Nanyang Technological University
View From the Roof: This new school of art, design, and media at Nanyang Technological University preserves open space, while serving as a green icon for the community
When Nanyang Technological University (NTU), on the western outskirts of Singapore, revisited its Kenzo Tange-designed master plan in 1993, it designated a verdant valley at the heart of the 500-acre campus as open space, or a kind of green lung. But as with Singapore itself, the school’s land has become increasingly scarce —a fact that came to the fore when the university established its new School of Art, Design, and Media in 2004 and needed a permanent home for it. So with the help of the Singapore-based architecture firm CPG Consultants, which came with extensive experience working on the master plan, NTU built an environmentally friendly “non-building building,” as CPG director Hoong Bee Lok puts it, that would allow it to build on the central green space without taking away from it.
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Formed by two sloping, tapering arcs that interlock with a third, smaller arc, the School of Art, Design, and Media is an elegant five-story, 215,000-square-foot structure housing more than two dozen studios and laboratories, two galleries, and as many lecture halls, alongside classrooms, a soundstage, a 450-seat auditorium, and motley other spaces spanning a library to prototyping rooms. Moreover, the $24 million building merges with—in fact, nearly disappears into—its surroundings by way of its most notable feature: its swooping green roofs. “We wanted to let the landscape play an important role in molding the building,” Lok says.
Accessible by stairs along the edges, the curving, green roofs prevent a loss of open space, while offering a sculptural solution for CPG’s design goals. For example, the dense voysia matrella grass turf adds to the building’s eco credentials by helping to absorb Singapore’s intense sun. Meanwhile, this effect enhances the outdoor gathering space at a university that has made a mission of promoting creativity—a mandate it wanted to express architecturally through spaces fostering interaction. In fact, the site was chosen in part because of its placement between the school’s main academic and dormitory clusters, a “strategic location that makes the building highly accessible to all students,” Lok adds.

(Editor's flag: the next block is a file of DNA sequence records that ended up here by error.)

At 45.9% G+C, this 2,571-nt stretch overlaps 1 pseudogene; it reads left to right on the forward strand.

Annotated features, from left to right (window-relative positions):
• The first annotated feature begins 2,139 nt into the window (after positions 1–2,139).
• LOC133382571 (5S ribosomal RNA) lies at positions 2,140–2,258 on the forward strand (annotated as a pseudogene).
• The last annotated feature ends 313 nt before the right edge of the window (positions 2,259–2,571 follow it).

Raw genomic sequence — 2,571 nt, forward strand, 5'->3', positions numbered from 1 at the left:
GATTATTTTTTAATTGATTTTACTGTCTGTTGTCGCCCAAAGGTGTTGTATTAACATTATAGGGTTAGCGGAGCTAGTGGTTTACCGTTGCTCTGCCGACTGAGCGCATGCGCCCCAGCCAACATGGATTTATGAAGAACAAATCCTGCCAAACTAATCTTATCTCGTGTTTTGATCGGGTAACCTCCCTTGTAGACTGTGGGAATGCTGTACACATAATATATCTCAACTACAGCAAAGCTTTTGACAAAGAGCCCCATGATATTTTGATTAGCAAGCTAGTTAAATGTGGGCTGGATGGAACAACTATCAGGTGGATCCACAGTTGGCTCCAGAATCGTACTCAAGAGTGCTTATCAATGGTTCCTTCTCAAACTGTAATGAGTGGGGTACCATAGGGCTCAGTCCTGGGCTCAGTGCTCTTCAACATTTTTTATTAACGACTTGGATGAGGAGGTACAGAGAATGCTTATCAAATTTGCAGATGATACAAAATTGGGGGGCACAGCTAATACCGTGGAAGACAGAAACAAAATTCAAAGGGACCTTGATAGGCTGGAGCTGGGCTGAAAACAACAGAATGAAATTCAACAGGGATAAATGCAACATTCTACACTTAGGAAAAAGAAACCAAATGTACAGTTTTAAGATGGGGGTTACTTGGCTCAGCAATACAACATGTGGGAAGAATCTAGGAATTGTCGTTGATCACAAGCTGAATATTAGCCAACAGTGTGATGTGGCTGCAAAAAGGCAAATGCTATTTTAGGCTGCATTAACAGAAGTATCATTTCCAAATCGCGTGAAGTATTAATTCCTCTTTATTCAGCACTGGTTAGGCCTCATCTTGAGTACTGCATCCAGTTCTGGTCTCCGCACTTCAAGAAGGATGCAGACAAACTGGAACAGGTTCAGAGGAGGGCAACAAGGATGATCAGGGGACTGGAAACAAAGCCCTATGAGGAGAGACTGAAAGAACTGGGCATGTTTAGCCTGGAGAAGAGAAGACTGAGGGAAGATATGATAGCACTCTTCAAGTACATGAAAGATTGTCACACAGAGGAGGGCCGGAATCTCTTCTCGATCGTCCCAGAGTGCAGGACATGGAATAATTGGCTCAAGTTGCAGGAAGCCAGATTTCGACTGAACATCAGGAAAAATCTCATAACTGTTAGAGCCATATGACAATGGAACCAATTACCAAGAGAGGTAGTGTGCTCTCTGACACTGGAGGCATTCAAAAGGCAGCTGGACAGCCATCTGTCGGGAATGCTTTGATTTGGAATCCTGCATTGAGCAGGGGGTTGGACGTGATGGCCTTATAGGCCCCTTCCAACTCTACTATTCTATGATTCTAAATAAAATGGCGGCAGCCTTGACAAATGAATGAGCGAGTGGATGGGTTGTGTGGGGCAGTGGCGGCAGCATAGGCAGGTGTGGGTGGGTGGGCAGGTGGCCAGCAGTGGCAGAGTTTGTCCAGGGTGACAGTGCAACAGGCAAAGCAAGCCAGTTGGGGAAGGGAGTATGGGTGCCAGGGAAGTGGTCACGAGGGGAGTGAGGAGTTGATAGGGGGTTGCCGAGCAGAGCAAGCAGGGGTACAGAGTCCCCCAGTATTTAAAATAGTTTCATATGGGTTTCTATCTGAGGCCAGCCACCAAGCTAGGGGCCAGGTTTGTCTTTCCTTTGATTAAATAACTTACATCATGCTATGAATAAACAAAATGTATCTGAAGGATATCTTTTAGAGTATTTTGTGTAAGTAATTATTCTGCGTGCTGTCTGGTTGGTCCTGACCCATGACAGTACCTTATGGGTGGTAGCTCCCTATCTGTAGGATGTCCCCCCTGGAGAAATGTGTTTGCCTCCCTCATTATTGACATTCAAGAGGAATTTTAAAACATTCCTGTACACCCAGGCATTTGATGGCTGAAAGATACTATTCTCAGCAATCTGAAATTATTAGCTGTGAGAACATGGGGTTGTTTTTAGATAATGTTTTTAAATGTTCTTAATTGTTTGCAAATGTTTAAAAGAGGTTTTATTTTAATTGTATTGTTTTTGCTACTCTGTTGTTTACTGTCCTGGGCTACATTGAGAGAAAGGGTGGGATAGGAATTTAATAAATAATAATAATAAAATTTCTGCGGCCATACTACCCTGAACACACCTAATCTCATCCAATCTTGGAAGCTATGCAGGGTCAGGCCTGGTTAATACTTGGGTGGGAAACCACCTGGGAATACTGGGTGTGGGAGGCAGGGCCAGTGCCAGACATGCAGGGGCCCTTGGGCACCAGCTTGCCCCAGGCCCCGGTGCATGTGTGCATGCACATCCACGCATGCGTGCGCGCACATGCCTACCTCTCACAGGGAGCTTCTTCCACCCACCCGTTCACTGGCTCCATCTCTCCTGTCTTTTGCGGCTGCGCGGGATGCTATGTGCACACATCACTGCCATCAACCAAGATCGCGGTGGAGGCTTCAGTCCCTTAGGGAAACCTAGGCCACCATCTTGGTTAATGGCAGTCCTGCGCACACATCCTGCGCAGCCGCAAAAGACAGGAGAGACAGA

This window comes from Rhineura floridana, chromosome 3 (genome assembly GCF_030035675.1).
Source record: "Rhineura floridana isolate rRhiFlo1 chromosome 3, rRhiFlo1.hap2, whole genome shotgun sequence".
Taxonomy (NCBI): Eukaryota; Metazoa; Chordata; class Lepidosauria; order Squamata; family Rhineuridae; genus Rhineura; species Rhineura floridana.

Throughout the project, CPG managed to show how the twin imperatives of sustainability and community-building can be complementary. Following the roofs’ arcing silhouettes, expansive curtain wall facades of high-performance, double-glazed glass not only maximize interior daylight while minimizing heat penetration—longitudinally oriented east-west, the building has mostly north and south exposures—but they also contribute to a sense of openness, augmented by views to the surrounding natural landscape. The sunken, almond-shaped courtyard formed by the space in between the building’s two main arms further expands access to daylight. Enlivened by fountains, cascading water, and a “floating” performance platform, its reflecting pond creates a pleasant communal area while helping to cool it as well.
The building’s double-curve layout, interspersed with breakout lounges, also encourages a “non-linear” approach to education, Lok says. Upon entering the double-height lobby from beneath the building’s smaller wing, one gets a clear view past a metal bridge to the sunken courtyard on the other side. To the left are seminar rooms, gallery spaces, classrooms, and the library; to the right are offices, studio spaces, and the auditorium. Throughout, a simple, unfussy palette of raw concrete and cement-sand floors minimizes the use of materials and finishes, while providing resiliency and an unprecious “canvas for students to express their creativity,” says Lok. Motion- and photo-sensitive lights and efficient bathroom fixtures lower electricity and water use.
Of course, the building’s greenest feature, in more ways than one, remains the roof. In addition to reducing solar gain and slowing runoff during Singapore’s frequent downpours, it is irrigated using rainwater collected in storage tanks; a moisture retention mat installed beneath the lightweight soil also helps keep the grass consistently damp under the sun. Indeed, “inventing a turf system suitable to the local tropical climate was a challenge, requiring a good understanding of turf growth and a precise installation of irrigation and water drainage,” says Lok, adding that the latter was addressed with perimeter drains.The greatest challenge, however, was the roof itself. Cast in heavily ribbed, reinforced concrete, “it took tremendous site coordination, [a complicated] scaffolding system, and accurate setting-out for such curvilinear structures,” Lok says. Not to mention its price tag—early on, critics perceived the green roofs as being both radical and costly. But in the end, integrating the building with its natural surroundings proved to be a successfully iconic solution that has won favor across the entire campus. “By developing a student-centric scheme incorporating green communal spaces,” says Lok, “we tried to promote interaction among all students beyond the classrooms for a constant exchange of creative ideas and to build a student culture.” A greener culture, that is.
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